A large representation of the Saba community came out for the opening of Saba Heritage Center in Windwardside. This centre was the original concept of Corinne Hofman from Leiden University and Commissioner Chris Johnson, which was later assisted with actual implementation by Saba Archaeological Center SABARC.
Funding, logistics and cooperation for the creation of the Heritage Center were made possible by the Government of Saba, Leiden University Faculty of Archaeology, Mondriaan Fund, Prince Bernhard Culture Fund, Saba Lace Ladies, and SABARC.
Friday’s opening ceremony included speeches by Commissioner Johnson, Hofman, Glenn Holm of the Saba Tourism Bureau and Saba Museum Board, and by SABARC President Jay Haviser, as well as words of faith by Father Simon Wilson of the Roman Catholic Church.
During the opening ceremony, which was moderated by SABARC Director Ryan Espersen, a Lifetime Achievement Award was presented to renowned Saba historian Will Johnson, who also contributed words of inspiration to the substantial crowd present.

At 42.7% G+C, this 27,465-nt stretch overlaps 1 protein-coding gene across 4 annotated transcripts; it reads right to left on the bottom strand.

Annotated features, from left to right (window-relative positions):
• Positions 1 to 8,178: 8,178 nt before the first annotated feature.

Furthermore, a new book published in Leiden, edited by Hofman and Menno Hoogland, entitled Saba’s First Inhabitants, was launched and copies were distributed to visitors.
The cutting of the opening ribbon was an excellent representation of the key goals for this heritage centre as a community facility for cooperation among the many heritage organizations on Saba.
From the “living history” participation of Saba Lace Ladies, providing regular demonstrations of their important intangible heritage work at the centre, to the periodic rotating artefact exhibitions about various aspects of the culture and history of Saba, to the technical laboratory facilities for scientific research, and as a public facility for lectures on heritage, the Saba Heritage Center marks an important new era for heritage appreciation on Saba.